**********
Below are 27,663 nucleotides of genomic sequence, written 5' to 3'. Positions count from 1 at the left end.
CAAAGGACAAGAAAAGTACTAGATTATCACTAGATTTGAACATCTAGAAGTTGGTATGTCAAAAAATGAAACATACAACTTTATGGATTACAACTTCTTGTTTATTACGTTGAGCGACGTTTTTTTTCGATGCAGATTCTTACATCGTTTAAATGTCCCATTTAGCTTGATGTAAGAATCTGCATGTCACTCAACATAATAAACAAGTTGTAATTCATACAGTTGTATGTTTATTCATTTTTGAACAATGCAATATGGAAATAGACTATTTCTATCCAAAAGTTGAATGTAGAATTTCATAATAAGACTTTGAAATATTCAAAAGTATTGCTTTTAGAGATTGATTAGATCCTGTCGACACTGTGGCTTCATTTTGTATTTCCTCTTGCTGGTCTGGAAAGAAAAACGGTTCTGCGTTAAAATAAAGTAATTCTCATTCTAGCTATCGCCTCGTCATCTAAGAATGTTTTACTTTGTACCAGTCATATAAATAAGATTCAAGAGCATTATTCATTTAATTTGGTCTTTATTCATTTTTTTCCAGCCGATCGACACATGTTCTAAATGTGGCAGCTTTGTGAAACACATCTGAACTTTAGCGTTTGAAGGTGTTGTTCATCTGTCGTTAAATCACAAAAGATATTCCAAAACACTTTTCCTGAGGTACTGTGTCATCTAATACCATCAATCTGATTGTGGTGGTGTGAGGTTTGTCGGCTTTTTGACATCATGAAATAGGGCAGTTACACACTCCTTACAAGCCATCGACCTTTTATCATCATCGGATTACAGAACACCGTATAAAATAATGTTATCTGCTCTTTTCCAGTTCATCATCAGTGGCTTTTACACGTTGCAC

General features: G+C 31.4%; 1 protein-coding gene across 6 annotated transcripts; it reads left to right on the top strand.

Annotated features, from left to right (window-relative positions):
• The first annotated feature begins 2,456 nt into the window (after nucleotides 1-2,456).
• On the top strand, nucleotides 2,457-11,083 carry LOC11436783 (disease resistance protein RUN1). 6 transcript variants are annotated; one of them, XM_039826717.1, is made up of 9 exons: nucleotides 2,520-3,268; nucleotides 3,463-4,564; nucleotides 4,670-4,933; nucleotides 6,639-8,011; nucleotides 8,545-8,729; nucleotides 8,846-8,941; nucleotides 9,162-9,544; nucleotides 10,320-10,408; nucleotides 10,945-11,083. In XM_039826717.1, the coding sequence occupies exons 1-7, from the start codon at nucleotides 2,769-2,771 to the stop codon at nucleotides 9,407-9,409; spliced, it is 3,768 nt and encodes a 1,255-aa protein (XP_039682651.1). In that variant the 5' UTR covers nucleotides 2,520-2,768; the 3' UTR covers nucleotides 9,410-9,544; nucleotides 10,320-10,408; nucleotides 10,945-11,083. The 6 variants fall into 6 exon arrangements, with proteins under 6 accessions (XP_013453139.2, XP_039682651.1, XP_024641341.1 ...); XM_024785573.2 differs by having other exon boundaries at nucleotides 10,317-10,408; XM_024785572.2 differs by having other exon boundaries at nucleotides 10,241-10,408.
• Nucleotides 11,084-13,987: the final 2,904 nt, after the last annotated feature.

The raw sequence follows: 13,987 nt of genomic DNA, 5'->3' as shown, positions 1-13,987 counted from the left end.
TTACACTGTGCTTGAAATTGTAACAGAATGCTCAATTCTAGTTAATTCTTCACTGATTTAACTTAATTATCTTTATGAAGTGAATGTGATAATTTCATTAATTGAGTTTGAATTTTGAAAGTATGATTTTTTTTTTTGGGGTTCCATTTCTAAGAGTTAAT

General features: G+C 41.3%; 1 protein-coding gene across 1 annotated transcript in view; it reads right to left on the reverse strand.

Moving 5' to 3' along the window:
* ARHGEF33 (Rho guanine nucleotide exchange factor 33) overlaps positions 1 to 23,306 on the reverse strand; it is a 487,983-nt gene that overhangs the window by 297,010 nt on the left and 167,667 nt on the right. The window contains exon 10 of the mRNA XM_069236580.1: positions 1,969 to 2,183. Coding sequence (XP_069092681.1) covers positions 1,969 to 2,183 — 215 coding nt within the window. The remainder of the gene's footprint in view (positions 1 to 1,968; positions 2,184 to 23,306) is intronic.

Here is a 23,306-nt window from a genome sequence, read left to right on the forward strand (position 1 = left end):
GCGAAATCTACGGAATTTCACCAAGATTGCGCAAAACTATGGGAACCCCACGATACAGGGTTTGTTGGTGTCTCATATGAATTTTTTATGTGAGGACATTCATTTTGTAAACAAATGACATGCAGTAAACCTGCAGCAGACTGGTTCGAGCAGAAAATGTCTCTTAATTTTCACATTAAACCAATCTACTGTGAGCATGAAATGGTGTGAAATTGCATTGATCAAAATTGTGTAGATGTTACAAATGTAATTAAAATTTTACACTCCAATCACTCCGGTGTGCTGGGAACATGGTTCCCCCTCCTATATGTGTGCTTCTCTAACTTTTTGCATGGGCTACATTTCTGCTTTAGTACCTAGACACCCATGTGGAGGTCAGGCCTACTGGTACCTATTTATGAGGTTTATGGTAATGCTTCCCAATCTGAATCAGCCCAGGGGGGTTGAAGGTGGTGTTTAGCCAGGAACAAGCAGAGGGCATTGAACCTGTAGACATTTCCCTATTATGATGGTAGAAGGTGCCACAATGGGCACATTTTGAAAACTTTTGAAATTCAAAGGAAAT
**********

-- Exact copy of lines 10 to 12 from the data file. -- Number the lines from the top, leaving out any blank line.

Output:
General features: G+C 41.3%; 1 protein-coding gene across 1 annotated transcript in view; it reads right to left on the reverse strand.

Moving 5' to 3' along the window:
* ARHGEF33 (Rho guanine nucleotide exchange factor 33) overlaps positions 1 to 23,306 on the reverse strand; it is a 487,983-nt gene that overhangs the window by 297,010 nt on the left and 167,667 nt on the right. The window contains exon 10 of the mRNA XM_069236580.1: positions 1,969 to 2,183. Coding sequence (XP_069092681.1) covers positions 1,969 to 2,183 — 215 coding nt within the window. The remainder of the gene's footprint in view (positions 1 to 1,968; positions 2,184 to 23,306) is intronic.